Wednesday 4 April 2012

Catalytic Clothes and Invisible Worlds

Today's event at the Edinburgh International Science Festival was Catalytic Clothing. Professor Helen Storey who is an artist and fashion designer at the Centre for Sustainable Fashion at London College of Fashion has worked with polymer chemist Professor Tony Ryan to produce catalytic clothing and clothes conditioners. The idea being that wearing these clothes, or ordinary clothes treated with these conditioners, one can catalyse pollutants into harmless chemicals. The idea is very much still in the early stages and so far has only been rigorously tested with nitric oxide which produces nitrates as an end result. These nitrates then wash out of the clothes and into the water supply, which could be a problem (that being one of the issues still being studied and nitrate run-off from agricultural land being a major issue). There was excellent audience discussion facilitated by Professor John Shephard, which centred on issues such as the need to reduce pollution in the first place and the potential side effects of the clothing. I was very impressed by the openness of Professors Helen Story and Tony Ryan in taking their ideas into the world for discussion at this early stage. Not only is this project a very good example of art and science working together, but also a very good example of open research. Whether it will prove to be a genuine environmental solution remains to be seen, but as a concept it is certainly very exciting!

Earlier in the day I had visited the small exhibition of catalytic jeans and kilts in St Andrews Square.

Luckily by this time the sleet, snow and hail had stopped (although it was still very cold) so I was able to enjoy the wonderful Invisible Worlds exhibition, which includes incredibly beautiful images of microscopic nature and immense galaxies. I'd passed it on the bus several times, but it is definitely worth getting off the bus and having a really good look.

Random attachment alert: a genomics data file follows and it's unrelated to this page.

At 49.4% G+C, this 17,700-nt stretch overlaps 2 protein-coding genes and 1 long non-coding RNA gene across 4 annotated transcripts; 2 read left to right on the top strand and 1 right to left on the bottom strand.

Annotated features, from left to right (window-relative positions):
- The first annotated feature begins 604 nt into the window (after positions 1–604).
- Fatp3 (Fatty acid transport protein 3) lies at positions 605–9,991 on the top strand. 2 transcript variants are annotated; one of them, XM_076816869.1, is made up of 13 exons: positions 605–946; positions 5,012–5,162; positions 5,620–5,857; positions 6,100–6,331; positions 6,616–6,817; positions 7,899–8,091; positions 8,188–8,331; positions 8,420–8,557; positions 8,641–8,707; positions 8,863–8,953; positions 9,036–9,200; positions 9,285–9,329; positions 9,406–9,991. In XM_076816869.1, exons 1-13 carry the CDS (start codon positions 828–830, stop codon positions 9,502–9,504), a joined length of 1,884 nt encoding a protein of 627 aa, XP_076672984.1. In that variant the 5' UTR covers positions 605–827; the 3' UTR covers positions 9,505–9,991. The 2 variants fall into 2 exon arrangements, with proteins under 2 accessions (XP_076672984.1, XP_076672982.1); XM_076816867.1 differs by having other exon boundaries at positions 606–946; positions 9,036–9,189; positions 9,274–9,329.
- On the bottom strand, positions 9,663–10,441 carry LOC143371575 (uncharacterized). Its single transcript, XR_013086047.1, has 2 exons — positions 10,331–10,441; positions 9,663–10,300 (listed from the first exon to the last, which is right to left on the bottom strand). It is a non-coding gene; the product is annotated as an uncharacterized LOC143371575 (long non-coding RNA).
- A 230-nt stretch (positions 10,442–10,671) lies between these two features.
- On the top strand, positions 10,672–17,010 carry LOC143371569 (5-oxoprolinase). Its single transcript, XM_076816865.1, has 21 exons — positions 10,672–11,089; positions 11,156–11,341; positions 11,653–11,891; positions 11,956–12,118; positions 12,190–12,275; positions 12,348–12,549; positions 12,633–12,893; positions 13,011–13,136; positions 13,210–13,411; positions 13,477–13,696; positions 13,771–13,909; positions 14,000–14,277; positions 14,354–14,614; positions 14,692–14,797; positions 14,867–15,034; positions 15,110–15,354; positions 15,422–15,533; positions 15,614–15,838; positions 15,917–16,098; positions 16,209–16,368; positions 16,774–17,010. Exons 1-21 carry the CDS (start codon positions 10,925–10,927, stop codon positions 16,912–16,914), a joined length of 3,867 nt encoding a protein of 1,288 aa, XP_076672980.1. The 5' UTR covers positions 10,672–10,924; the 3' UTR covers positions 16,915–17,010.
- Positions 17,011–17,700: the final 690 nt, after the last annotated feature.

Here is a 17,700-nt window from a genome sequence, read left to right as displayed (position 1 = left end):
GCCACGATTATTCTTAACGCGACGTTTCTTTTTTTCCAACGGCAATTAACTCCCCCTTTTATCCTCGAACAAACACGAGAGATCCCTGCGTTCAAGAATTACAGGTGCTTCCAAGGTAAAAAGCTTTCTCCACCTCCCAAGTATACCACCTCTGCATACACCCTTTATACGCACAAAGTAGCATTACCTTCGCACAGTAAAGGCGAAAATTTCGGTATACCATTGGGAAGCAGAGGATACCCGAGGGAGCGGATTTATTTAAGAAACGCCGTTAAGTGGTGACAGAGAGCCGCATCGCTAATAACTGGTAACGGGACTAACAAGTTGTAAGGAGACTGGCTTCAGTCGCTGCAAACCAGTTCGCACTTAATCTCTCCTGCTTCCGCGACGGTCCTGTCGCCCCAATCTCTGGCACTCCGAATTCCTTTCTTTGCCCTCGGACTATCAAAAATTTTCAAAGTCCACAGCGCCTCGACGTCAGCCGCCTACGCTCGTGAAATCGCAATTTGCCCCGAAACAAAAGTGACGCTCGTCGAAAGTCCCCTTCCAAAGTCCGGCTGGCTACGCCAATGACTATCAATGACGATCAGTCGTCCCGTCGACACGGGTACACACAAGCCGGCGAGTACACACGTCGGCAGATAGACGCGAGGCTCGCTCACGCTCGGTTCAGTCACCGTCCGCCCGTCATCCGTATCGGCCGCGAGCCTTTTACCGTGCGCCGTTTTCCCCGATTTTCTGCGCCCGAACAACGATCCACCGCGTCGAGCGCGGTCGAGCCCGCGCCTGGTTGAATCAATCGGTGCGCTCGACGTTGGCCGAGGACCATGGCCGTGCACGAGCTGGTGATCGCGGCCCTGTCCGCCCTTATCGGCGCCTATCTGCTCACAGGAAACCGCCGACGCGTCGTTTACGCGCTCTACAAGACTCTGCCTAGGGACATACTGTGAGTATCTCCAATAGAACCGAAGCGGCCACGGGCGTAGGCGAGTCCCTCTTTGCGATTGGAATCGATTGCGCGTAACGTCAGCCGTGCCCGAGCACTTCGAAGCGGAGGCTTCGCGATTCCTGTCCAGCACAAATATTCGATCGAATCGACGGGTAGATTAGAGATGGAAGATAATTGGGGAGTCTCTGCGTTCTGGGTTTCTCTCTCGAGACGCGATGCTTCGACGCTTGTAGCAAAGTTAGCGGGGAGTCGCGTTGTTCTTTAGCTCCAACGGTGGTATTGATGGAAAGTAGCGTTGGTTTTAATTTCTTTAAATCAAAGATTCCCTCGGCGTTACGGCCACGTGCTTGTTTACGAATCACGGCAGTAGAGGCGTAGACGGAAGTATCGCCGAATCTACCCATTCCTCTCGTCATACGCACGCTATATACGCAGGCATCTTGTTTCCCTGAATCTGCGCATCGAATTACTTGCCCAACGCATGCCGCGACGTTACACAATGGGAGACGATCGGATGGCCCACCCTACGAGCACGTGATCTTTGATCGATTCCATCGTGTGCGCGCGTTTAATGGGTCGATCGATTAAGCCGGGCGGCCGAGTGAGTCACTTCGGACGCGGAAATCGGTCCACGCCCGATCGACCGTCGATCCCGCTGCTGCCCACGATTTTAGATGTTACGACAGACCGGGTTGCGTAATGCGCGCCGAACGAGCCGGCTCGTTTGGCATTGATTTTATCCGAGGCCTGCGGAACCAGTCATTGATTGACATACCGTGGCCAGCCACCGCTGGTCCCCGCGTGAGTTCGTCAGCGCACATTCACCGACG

Disclaimer - Clicket gave me a free ticket for the Catalytic Clothes event.

As ever, text in red contains hyperlinks that take you to other webpages where you can find out more.


Anonymous said...

Very interesting, Juliet.

Carol Steel said...

Altogether fascinating. How refreshing to have an open discussion between art and science in the interest of the environment.

bunnits said...

Very interesting concept.

Juliet, I had to laugh at the sound of "catalytic" clothes. Because of what is going on at my house, I think I have "CAT-a-lytic" clothing.

Hannah Stephenson said...

The "Field of Jeans" is very funny and surreal....I love that.

shoreacres said...

Hmmmm... Don't know about this idea. But, I completely applaud the exploration. For decades we lived with that abysmal polyester clothing, and the formaldehyde that was used to process it. Finally, folks started to realize that we were walking around clothed in poison. Not such a good idea.

When it comes to clothing, one of the saddest things to me is that people increasingly are forbidden to use clothes lines - and the power of the sun and wind to dry their laundry. In order to achieve a uniform "beauty" home owner associations forbid exactly the sort of "old-fashioned" activity that used to be common.

Nothing in the world is better than laundry smelling of the sunshine and wind!

Caroline Gill said...

That Invisible Worlds exhibition looks fascinating, Juliet. It reminds me (a bit) of the mind-blowing 'Earth from the Air' exhibition which I enjoyed in Swansea and Bath 18 months or so ago.

Ms Sparrow said...

What interesting, helpful ideas were presented. Every little bit helps when it comes to protecting the environment.

Megan Coyle said...

I love the catalytic jeans! what fun!

Draffin Bears said...

Hi Juliet,

Looks like a fun exhibition and thanks for showing us.
I am with Shoreacres about the clothesline, that is all I use as I do not own a clothes dryer.